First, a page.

For anyone wanting to assess the possibilities in the upcoming Prop A election, studying the results from the May 2021 municipal election is a good place to start. Prop A is the costly, high stakes, petition driven referendum on whether to require two cops per 1,000 residents. For our pre-election analysis the key question is whether November Prop A will play out more like May Prop B, aka voter reinstatement of the camping ban, or more closely resemble the proposed switch to a Strong Mayor form of government (Prop F on the May ballot). Those two May propositions met very different fates.
As readers likely recall, on Prop B — with homeless encampments lining most highways, major streets and many parks — voters decided they needed to intervene, reel in the Council, and reverse the Council majority’s 2019 repeal of the camping ban. Prop B passed by a 57% to 43% margin in what that Austin American-Statesman called a “rebuke to City leadership.”
On the same day that Prop B passed, the Strong Mayor initiative went down in flames despite the campaign being run by a bevy of political operatives tied to Mayor Steve Adler, all of whom sported solid won-loss records. Nonetheless, discerning Austin voters rejected Strong Mayor by an amazing 86% to 14% margin. This was clearly an example of Austin voters not falling for the hype, thinking the issue through and then deciding that they preferred the checks and balances of the current Council-Manager form of government, with its diffused bases of power. Of course another aspect of the strong mayor contest was that many people envisioned who their worst nightmare as an actual Strong Mayor would be and then concluded that while the Council-Manager system might have some flaws, it is a lot less risky than switching to strong mayor.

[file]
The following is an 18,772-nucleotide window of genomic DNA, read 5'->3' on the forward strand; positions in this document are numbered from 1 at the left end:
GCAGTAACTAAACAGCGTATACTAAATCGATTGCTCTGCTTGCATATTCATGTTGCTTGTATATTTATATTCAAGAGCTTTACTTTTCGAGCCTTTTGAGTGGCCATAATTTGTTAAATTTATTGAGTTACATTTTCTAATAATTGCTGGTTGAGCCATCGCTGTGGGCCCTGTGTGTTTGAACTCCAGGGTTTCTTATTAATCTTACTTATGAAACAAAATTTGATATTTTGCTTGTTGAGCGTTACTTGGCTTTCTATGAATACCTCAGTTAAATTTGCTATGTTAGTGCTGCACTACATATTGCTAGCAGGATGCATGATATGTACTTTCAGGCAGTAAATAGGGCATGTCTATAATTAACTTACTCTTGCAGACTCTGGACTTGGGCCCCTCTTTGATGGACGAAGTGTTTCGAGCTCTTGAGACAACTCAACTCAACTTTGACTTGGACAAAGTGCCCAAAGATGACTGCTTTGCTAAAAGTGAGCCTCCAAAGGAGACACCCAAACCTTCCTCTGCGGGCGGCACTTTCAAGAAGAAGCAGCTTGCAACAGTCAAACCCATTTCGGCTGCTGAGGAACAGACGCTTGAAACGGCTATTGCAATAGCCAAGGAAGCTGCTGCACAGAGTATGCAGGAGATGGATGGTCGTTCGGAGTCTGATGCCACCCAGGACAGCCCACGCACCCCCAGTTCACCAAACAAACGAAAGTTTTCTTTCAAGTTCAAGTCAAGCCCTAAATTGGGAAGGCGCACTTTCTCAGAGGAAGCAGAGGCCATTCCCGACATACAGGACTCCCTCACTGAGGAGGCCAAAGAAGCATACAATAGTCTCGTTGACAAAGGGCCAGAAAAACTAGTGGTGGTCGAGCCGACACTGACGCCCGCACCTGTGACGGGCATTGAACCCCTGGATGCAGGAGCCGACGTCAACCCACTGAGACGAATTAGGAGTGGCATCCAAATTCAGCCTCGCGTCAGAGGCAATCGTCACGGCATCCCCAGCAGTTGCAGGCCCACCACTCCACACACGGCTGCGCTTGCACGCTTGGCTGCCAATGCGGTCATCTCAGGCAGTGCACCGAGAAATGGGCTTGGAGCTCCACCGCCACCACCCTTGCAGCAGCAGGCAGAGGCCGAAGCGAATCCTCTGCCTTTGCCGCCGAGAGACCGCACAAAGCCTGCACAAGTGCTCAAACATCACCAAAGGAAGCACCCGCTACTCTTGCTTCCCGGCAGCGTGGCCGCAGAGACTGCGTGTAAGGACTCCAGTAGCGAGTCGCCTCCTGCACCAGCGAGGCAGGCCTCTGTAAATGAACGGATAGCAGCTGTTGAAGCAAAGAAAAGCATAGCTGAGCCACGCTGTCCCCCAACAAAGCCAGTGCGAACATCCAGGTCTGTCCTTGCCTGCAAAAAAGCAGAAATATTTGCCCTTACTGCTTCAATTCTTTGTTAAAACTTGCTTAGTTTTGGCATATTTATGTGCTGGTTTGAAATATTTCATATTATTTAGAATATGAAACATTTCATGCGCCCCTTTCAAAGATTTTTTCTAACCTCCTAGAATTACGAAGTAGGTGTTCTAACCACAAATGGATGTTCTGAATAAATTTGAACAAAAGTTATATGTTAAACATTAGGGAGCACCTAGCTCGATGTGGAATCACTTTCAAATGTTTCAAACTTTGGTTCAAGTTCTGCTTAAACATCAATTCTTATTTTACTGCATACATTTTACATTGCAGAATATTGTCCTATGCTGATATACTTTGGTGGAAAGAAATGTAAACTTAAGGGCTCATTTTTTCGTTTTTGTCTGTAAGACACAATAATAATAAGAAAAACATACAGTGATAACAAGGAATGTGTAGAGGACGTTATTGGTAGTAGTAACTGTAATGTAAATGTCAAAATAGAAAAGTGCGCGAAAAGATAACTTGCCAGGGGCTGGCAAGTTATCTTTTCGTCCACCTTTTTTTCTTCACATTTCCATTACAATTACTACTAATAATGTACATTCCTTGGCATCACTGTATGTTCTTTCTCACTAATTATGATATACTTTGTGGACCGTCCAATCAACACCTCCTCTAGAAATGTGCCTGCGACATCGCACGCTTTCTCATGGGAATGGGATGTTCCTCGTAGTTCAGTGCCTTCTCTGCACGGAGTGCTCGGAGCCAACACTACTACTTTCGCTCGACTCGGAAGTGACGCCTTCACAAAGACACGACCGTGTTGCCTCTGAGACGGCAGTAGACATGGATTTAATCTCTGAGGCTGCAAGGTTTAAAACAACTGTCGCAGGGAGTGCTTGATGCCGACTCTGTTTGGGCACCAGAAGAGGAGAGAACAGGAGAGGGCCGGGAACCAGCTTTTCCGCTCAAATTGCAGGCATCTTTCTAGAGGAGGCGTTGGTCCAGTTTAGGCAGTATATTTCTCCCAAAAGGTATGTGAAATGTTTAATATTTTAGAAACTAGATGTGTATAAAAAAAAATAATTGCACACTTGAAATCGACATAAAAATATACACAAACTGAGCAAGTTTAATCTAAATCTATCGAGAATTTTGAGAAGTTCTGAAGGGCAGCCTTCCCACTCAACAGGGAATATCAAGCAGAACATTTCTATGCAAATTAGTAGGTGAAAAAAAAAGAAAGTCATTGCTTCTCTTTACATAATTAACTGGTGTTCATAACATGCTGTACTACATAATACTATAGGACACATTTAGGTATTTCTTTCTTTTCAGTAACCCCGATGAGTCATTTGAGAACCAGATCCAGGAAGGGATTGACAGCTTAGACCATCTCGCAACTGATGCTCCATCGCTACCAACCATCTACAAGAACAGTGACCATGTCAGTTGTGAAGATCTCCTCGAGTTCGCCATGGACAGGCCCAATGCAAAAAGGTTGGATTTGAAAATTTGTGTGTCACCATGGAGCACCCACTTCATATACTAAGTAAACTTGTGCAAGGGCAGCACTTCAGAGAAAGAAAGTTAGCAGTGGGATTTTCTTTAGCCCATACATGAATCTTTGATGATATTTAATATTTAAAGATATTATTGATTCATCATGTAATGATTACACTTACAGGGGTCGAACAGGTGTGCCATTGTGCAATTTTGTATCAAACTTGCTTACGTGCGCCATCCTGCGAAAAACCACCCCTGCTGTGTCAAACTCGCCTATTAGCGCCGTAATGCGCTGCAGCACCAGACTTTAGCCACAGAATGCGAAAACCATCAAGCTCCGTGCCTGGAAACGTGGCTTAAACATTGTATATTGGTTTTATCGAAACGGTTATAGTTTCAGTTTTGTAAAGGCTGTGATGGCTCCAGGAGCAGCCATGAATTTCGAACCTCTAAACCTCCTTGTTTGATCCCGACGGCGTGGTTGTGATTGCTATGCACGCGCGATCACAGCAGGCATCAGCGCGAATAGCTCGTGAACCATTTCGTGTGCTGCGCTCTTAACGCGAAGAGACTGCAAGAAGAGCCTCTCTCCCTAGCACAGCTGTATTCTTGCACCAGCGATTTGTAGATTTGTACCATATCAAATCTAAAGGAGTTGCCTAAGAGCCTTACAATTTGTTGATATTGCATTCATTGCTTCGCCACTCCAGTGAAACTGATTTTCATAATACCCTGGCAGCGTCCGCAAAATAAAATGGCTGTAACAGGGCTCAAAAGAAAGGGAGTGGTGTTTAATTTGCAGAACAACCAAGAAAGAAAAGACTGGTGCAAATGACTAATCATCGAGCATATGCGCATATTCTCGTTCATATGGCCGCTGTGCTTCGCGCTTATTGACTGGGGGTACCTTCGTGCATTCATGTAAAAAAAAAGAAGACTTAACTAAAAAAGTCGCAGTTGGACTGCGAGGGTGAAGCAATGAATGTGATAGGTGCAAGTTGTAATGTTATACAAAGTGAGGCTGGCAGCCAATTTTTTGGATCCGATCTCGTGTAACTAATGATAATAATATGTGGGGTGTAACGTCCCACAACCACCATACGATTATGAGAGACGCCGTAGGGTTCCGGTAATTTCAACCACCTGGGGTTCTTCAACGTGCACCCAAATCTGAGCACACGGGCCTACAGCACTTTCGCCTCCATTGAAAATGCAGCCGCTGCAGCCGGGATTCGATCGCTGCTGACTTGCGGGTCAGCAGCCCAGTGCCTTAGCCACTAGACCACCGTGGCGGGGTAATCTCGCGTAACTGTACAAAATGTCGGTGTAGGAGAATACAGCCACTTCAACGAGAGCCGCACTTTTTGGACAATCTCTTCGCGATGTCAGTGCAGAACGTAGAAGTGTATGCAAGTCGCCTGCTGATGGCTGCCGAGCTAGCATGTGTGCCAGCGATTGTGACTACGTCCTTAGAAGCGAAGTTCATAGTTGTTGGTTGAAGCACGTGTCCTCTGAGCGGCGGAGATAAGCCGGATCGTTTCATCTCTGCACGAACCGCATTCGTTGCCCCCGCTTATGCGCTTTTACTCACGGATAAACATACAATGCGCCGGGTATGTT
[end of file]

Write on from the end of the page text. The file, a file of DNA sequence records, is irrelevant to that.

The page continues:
So which pattern will November’s Prop A most resemble? The most direct and obvious connection between the upcoming November Prop A and May Prop B is that they both originated with the same political group. That is Save Austin Now, led by Travis County Republican Party Chair Matt Mackowiak. Save Austin Now forced both propositions onto the municipal ballot through successful petition drives. Both initiatives (November Prop A and May Prop B) seek to reverse what many Austin residents perceive as spectacular ideological overreach by the Council. As already noted, in May it was the Council’s summer 2019 vote to repeal the camping ban, a proposal brought to the Council by Council Member Greg Casar and also ardently championed by then Mayor Pro Tem Delia Garza and Mayor Steve Adler. The current measure, Prop A, stems from the Council’s summer of 2020 vote to cut the Austin Police Department (APD) budget. That move included the elimination of 150 sworn officer positions and the cancellation of cadet classes for an entire year. That effort was also spearheaded by Casar, and Garza, along with now Mayor Pro Tem Natasha Harper Madison, Adler, and then Council Member Jimmy Flannigan. Ultimately the cuts to APD passed on an unanimous Council vote.
In the Council’s defense their vote to slash the police budget and defund cadet classes came during the country’s reckoning with race and policing after the George Floyd murder in Minneapolis. The Council faced demands from hundreds of angry speakers that Austin “Defund the Police.” The Council was also acting in the wake of missteps by APD including the shooting death of Michael Ramos. Police shot him with a bean bag round while he stood unarmed with his hands in the air. Then, when a stunned Ramos leaped in his car and tried to flee, police shot him dead. Later, when the Floyd protests broke out, APD overreacted by firing “less lethal” rounds at protestors. They seriously injured several protestors who appear to have been lawfully exercising their right to protest.
The Council budget vote occurred just as an historic rise in violent crime was getting underway. That includes a spike in murders both last year and this year. This year Austin’s number of murders has already passed the highest annual total in the 61 years since APD began keeping records.